The Schenectady couple delight passers-by with colorful decorations all year round – The Daily Gazette

Early one afternoon last week, Samantha and Dion Bagnato were sitting in the living room of their Victorian country home on Van Vranken Ave. 2532 in Schenectady and explained why they are trying so hard.

— Why they spend a few days a month — every 12 every month, without exception — taking down the decorations of one holiday (or theme) and switching to another to light up the front of their home for motorists and pedestrians to enjoy .

— Why they have been doing it for more than 40 years and continue to enjoy it.

— And, as Dion explains, why it’s getting bigger every year.

If you drive by her house over the next few weeks, you’ll see her colorful Easter decorations, with large plastic eggs hanging from branches and purple lights illuminating the yard and house at night.

What’s so adorable is that these aren’t high-tech decorations to hold you back. These are traditional displays crafted from Samantha’s astute design sense and Dion’s design, landscaping and electrical experience.

They are made from materials that are often bought in the off-season or right after the end of the holiday when prices are low or close to closing.
So why then?

“We’re proud of Schenectady,” said Dion. “We are proud to live in Schenectady. We’re proud of our neighborhood and we’re proud that people appreciate it. The “why” is relatively simple. We believe in Schenectady.”

“We grew up here,” Samantha said.

And they did much more than that.

For many years, Samantha taught fashion design and merchandising at Mont Pleasant High School and Linton High School and later at the Board of Cooperative Education Services (BOCES) in Colonie. She began her teaching career in 1971 and retired in 2001. From 1985 to 1992, she ran Samantha’s Sewing Room on Van Vranken Avenue as a part-time job, working on wedding dresses, alterations and more.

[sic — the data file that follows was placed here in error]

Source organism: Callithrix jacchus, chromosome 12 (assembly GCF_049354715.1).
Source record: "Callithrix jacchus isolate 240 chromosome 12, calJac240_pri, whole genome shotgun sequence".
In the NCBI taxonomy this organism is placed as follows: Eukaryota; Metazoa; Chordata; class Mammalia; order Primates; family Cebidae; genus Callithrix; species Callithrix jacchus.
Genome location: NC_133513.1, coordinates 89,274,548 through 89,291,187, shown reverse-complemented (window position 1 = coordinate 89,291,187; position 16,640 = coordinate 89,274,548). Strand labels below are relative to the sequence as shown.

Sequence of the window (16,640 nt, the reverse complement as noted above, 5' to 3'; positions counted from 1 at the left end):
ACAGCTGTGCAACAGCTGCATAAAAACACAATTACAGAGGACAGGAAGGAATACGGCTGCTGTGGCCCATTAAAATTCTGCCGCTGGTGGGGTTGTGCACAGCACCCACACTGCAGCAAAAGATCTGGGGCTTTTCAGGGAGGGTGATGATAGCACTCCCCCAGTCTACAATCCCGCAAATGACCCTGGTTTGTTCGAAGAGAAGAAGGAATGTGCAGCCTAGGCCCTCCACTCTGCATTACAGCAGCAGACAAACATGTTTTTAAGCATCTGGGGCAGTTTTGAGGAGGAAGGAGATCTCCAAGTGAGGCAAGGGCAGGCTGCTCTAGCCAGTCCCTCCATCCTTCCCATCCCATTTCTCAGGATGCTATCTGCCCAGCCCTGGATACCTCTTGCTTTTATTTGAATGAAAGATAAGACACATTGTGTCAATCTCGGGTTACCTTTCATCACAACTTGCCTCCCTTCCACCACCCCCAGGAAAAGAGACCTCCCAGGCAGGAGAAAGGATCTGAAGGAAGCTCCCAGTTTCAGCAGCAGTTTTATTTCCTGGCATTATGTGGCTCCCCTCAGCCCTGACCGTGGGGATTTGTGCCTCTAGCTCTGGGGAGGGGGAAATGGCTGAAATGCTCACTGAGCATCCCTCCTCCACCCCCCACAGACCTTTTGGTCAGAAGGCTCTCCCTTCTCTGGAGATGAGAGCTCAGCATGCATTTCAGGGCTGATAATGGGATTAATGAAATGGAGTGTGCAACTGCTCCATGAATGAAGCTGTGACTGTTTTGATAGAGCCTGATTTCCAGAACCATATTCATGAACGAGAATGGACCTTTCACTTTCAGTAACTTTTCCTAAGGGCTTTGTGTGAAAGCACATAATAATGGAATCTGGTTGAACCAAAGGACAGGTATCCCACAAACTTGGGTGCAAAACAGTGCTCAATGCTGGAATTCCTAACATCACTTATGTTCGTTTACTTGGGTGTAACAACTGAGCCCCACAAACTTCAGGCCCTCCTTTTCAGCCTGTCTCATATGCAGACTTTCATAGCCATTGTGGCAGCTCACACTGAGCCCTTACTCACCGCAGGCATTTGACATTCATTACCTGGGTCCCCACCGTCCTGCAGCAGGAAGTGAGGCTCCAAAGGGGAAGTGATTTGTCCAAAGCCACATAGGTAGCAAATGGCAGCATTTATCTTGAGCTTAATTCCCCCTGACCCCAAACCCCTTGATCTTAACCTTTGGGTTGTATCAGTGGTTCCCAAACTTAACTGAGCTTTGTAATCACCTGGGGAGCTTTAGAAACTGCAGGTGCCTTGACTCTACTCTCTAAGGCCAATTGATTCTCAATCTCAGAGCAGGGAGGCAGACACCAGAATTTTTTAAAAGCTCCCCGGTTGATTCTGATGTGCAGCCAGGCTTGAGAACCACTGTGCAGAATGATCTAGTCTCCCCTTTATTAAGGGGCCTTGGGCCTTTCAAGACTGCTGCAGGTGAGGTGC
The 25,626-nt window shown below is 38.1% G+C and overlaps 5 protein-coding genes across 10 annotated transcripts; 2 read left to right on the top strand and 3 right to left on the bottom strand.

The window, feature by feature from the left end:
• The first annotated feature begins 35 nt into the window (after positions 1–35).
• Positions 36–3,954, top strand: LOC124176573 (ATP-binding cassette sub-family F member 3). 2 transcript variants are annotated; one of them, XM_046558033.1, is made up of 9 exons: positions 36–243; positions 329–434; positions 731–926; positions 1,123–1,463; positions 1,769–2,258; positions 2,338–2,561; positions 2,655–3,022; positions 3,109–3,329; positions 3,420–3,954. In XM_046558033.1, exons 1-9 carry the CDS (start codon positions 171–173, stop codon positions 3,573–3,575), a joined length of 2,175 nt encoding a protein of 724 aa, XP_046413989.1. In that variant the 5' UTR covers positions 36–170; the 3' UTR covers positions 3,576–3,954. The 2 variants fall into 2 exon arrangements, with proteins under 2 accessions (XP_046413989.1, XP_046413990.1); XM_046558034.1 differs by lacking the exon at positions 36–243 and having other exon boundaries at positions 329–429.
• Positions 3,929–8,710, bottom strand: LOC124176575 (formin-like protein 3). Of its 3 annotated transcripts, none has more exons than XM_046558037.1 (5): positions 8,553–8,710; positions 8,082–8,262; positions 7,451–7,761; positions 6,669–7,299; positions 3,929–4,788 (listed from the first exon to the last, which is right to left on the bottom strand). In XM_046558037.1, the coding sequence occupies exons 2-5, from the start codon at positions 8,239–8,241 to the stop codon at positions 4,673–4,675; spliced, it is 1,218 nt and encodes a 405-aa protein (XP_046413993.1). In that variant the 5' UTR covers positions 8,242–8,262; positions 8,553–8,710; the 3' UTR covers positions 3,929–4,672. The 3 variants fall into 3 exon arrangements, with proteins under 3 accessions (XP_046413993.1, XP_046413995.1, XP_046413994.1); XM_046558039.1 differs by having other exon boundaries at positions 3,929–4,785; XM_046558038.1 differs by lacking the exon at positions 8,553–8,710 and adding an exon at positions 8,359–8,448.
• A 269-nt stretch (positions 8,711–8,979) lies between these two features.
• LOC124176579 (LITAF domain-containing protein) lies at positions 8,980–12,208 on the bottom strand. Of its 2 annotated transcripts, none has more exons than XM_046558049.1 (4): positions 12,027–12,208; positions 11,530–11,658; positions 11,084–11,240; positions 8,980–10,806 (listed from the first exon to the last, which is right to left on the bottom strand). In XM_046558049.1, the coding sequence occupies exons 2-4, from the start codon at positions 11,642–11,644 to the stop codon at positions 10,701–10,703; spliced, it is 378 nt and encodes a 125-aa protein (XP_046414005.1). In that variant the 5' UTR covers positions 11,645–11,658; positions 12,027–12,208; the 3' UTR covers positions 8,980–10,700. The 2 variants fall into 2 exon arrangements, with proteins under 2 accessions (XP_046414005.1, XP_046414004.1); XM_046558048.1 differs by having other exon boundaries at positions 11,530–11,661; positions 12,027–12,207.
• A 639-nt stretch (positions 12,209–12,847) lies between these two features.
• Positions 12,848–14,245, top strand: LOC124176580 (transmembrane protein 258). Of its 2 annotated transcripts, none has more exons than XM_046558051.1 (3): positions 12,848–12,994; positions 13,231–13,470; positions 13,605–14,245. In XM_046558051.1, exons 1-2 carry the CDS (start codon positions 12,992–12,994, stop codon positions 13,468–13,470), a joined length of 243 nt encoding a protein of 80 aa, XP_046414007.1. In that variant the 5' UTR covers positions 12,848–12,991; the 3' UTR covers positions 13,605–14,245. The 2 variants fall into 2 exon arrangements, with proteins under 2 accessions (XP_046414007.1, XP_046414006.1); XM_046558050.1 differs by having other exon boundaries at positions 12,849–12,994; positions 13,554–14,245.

Dion taught science and math at Shenendehowa Central School District from 1970 to 2015 in middle and elementary schools. And for over 30 years he ran Spring Fever Landscaping in Schenectady during the summer.

“Every summer he was miserable; he didn’t have enough to do,” Samantha said. “He went to the library and got some landscaping books and said, ‘I’m going to do that, but I can’t do it now because I need to have a rototiller and a decent lawn mower and we can’t afford that right now.’ ‘

“So I made changes all winter and put the money in an envelope,” she said.

Months later, she handed him the envelope containing the money for the equipment, bringing tears to his eyes. He promised to make the money back and make a profit.

And the name for the shop?

“I told him you always say you have spring fever, so you might as well call it that, and he did,” Samantha recalled.